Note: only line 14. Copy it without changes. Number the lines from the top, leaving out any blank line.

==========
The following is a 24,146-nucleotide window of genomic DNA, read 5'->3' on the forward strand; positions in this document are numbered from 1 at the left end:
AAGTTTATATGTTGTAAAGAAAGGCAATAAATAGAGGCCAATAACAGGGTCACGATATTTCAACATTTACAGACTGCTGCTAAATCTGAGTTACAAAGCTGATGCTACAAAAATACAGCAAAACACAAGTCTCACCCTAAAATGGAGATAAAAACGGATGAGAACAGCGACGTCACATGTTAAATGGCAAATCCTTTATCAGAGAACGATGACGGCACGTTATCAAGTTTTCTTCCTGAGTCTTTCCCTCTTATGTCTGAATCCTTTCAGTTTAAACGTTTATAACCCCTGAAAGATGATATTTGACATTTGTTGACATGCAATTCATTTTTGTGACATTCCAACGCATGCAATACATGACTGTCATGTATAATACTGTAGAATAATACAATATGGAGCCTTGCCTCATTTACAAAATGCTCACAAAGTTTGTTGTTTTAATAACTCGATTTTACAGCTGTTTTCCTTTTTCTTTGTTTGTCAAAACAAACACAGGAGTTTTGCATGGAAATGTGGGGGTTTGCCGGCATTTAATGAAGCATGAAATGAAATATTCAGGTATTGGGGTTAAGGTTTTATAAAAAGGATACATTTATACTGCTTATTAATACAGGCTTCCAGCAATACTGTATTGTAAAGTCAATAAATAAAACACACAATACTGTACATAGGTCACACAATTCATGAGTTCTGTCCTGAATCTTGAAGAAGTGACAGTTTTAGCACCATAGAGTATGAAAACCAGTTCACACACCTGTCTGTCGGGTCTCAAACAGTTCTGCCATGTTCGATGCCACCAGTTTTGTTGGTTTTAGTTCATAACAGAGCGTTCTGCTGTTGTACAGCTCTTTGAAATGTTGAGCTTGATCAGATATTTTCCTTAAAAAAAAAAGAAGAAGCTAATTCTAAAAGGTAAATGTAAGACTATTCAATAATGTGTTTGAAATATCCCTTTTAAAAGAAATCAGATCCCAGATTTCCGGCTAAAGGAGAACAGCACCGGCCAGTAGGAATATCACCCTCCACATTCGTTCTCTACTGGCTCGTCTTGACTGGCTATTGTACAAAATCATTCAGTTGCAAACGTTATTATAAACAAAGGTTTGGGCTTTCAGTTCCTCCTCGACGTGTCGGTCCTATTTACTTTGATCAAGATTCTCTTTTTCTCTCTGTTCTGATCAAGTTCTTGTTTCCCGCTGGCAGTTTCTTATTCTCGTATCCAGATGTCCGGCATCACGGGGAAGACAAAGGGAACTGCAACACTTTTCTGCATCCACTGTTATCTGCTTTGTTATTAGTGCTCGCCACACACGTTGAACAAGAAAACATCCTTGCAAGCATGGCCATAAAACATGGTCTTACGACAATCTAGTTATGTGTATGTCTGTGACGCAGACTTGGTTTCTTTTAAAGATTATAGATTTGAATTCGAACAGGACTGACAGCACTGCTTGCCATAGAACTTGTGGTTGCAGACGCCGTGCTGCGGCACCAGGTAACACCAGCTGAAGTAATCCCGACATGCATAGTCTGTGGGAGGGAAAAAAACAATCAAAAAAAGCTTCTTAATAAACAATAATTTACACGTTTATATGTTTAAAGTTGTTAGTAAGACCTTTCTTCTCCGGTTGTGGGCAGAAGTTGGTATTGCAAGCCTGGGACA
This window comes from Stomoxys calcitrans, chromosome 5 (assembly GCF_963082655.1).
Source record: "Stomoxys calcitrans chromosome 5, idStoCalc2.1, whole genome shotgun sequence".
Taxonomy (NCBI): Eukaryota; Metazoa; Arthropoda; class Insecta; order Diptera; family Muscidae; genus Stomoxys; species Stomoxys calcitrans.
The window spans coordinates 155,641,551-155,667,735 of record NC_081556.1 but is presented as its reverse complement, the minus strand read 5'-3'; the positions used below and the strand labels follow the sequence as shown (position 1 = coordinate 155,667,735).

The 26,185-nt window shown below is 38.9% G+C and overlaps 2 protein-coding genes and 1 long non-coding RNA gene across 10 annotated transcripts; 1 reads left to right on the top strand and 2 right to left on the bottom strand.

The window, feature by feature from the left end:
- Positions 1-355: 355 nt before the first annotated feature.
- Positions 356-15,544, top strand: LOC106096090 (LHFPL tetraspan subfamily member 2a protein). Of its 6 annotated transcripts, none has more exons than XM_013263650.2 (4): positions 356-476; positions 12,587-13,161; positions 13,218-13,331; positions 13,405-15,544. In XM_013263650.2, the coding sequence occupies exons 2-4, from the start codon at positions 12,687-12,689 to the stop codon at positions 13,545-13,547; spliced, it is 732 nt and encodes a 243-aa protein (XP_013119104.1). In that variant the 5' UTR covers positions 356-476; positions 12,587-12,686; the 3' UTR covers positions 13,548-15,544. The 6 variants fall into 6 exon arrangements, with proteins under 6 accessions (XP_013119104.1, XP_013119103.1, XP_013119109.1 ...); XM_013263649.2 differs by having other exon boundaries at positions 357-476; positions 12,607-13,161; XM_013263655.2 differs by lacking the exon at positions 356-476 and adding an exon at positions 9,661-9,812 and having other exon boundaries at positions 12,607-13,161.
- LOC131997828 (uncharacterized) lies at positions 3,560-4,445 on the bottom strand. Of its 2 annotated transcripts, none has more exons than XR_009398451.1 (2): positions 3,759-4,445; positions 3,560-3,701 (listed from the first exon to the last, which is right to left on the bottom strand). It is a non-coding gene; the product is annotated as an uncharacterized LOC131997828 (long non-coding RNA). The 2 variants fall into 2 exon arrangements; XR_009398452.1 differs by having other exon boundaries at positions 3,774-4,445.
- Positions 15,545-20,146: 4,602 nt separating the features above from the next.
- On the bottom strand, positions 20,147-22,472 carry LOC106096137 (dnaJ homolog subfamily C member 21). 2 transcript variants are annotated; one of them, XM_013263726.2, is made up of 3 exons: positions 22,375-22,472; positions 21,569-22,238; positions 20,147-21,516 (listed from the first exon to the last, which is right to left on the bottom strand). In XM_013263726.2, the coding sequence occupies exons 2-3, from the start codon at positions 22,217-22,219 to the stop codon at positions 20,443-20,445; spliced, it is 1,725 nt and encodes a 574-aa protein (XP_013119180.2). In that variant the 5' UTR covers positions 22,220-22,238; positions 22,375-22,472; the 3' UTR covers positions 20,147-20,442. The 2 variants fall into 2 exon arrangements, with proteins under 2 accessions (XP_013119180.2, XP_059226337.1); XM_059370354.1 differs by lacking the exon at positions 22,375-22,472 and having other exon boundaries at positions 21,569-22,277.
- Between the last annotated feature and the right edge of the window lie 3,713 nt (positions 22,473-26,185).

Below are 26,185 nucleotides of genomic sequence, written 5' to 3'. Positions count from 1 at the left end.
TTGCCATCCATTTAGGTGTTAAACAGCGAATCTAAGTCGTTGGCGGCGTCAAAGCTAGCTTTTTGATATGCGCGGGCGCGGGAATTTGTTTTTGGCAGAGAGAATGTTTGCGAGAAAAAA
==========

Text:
- Between the last annotated feature and the right edge of the window lie 3,713 nt (positions 22,473-26,185).